“I like to group things by theme like snowmen, beach or coastal, name drops and Santas. We have a little candy section that has holiday stuff for the kids,” says Beall.
Christmas decorations are placed on tables. Ornaments also hang on a large wall. Some ornaments are grouped by vendor. Customers will visit specifically for glass ornaments from Old World Christmas, so it has its own section. And within that brand section, ornaments are further grouped by theme.
“I like to be uniform so people can find things more quickly and we have separate break out tables for each theme,” Beall says.
During the summer months, Lazy Gator has seven Christmas trees set up in the Christmas section of the store. “As it gets closer to Christmas, we bring more trees out to other areas of the floor,” says Beall.These extra trees are strategically placed in areas that coordinate with the merchandise. For example, a tree with candy items is placed near the homemade fudge area of the store. Preppy style ornaments from Kurt Adler pair nicely with the store’s Simply Southern merchandise.
“People know what they like so if you give them all of those options together then they aren’t going to put something they found down when they find something similar in another area of the store,” explains Beall.
There are some exceptions. Santa can be found in various locations throughout the store. While you can find him in the Christmas section you might find a summery version of the jolly man in the red suit with the summer-themed merchandise.
The store also has tables with bulkier sit-around items and home decor — each set up with themes like beach or traditional.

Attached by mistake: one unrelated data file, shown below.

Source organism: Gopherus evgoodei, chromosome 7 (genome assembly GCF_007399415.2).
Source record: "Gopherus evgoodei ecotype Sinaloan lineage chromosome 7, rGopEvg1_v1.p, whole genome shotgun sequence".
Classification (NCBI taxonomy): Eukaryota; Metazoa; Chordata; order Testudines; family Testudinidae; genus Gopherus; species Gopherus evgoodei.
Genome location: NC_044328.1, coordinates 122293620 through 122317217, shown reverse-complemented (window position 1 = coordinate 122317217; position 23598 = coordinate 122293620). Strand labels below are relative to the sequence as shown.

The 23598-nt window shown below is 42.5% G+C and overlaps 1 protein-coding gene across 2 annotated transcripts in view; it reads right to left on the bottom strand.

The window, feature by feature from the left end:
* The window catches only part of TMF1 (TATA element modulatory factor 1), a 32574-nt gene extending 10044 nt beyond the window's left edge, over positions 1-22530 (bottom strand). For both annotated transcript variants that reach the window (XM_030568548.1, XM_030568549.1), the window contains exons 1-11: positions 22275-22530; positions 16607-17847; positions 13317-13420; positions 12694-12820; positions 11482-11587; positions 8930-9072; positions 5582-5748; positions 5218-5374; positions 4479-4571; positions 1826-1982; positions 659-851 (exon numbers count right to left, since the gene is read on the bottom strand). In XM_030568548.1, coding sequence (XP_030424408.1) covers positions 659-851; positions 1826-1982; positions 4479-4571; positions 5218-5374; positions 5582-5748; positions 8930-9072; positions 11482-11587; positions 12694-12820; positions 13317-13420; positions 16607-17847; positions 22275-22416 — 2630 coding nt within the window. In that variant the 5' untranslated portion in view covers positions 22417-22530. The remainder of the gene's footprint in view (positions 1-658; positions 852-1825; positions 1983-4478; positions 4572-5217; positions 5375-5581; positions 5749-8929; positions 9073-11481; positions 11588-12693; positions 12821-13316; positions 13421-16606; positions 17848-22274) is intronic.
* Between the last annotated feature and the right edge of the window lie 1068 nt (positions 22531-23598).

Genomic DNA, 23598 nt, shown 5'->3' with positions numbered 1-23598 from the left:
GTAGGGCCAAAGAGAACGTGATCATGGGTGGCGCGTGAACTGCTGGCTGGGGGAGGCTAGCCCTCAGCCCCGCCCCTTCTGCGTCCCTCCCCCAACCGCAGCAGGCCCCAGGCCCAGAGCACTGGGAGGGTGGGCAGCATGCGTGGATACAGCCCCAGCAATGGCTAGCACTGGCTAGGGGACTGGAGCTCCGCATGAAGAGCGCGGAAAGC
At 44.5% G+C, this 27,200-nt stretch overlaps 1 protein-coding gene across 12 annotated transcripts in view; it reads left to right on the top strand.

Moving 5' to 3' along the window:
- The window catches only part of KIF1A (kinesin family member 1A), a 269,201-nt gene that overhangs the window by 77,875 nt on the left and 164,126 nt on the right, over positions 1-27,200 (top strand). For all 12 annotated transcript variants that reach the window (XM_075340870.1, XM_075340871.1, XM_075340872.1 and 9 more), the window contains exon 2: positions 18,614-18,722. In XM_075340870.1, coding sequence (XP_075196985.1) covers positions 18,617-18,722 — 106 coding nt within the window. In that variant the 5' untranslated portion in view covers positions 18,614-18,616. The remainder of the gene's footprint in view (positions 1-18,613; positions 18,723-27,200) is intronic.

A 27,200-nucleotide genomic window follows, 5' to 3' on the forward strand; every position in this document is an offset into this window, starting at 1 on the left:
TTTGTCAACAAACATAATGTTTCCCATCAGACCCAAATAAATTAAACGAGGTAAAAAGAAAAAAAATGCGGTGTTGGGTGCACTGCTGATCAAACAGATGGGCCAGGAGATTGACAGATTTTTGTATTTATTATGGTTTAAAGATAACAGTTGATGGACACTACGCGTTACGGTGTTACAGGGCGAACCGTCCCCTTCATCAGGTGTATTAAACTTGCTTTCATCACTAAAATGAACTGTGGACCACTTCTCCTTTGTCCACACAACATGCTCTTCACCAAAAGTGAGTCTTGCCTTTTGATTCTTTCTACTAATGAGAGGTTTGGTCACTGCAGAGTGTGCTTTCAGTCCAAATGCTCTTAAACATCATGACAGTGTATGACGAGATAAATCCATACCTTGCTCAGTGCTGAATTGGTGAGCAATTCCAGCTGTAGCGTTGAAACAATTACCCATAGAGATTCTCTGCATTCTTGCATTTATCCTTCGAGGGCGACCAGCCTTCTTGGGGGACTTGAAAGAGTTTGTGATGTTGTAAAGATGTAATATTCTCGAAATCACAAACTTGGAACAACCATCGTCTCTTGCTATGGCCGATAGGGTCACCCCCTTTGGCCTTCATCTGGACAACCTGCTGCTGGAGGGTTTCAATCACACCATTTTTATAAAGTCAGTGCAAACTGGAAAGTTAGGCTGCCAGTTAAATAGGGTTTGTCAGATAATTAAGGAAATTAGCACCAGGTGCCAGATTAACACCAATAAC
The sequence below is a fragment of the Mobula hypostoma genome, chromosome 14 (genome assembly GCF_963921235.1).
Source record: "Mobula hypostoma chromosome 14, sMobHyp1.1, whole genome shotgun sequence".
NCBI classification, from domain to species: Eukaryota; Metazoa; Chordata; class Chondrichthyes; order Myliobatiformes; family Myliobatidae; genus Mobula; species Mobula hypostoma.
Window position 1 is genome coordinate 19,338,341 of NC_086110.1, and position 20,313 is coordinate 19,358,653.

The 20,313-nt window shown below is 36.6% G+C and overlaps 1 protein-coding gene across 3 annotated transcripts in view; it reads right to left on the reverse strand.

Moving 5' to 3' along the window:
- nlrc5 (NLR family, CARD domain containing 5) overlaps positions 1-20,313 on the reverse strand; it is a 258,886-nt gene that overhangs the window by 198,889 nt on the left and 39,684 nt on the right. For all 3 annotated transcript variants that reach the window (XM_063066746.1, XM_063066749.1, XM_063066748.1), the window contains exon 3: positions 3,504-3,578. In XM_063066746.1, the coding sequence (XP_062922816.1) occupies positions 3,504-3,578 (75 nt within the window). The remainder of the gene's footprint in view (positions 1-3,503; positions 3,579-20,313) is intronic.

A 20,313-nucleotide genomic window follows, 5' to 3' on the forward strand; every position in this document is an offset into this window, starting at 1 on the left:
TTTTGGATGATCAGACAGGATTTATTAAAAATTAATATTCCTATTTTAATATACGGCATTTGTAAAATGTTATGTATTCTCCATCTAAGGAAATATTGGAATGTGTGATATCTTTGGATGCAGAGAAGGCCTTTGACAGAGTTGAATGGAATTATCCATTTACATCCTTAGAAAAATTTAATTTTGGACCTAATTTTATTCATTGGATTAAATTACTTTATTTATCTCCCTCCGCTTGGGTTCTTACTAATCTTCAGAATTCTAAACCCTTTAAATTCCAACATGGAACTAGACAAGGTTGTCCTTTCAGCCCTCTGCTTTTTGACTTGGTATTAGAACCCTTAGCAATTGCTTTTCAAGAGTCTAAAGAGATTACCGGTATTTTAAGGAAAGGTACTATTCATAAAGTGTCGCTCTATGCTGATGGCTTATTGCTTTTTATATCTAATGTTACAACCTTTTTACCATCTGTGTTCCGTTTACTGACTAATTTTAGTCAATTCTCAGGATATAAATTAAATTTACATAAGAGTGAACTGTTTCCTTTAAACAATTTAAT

The extra trees usually go up in early November. Some people complain that it's too early, but they're often the same customers that end up buying.
“We’ve all learned that if you don’t buy it right away, it might be gone,” she says.
The name-drop ornaments are the store’s bestsellers, including a shark with Murrells Inlet printed on it. “We sell those all summer,” Beall says.
Another store that can attest to selling Christmas all year long is the gift store ACK 4170 located on the island of Nantucket, Massachusetts.
Inside the store’s 450 square feet, one will find unique gifts, many of which are locally made, and small batch finds. Visitors won’t be able to miss the large 8-foot tree inside the compact store.
Owner Susan Fairgrieve says a friend joked with her that she should get rid of the big Christmas tree taking up so much space.
“You don’t understand,” she quipped back. “I sell ornaments all day long.”
Fairgrieve says ornaments are one of the most popular souvenirs people buy. “They go away somewhere and they want to take home a little keepsake and they get an ornament and its perfect.”
All the ornaments on ACK 4170’s tree are handmade by various artists. Each ornament hangs from the tree and as each one is sold, Fairgrieve replaces it. “I’m constantly trimming the tree,” she says.
But her biggest holiday sellers are the candles. She has one scent called Nantucket Sleigh Ride. Christmas Stroll is the other popular variety.
“I sell 500 every Christmas,” Fairgrieve says of the candles, “But if I ordered 1,000, I’d sell 1,000, but I just don’t’ have room.”
During the holidays the entire front of the store is covered in candles. People will pick up five or six at a time.
“Candles, ornaments and tote bags are my biggest sellers,” she says.
Keep local focal
The local aspect of ornaments or any locally made merchandise can’t be emphasized enough, according to Wagner.
“It’s far and away the best thing a store can do because people want to bring home things from other places,” she says.
In addition to pointing out items that are local, she also suggests signage reminding people not only to buy one for themselves, but to pick up one for a gift.
She also suggests being adequately prepared with enough inventory. “People often want to see a nice selection of holiday decor. When you get down to a couple of items in a category, they stop selling.”
She’s advising her clients to buy ahead of time and “buy a scary amount.” “Worst case scenario,” she says, “you could run a sale going forward, but at least you didn’t run out.”
While Christmas time may be a few months away, it can be alive and well in your store. Help your customers create happy holiday memories with reminders of their favorite destinations.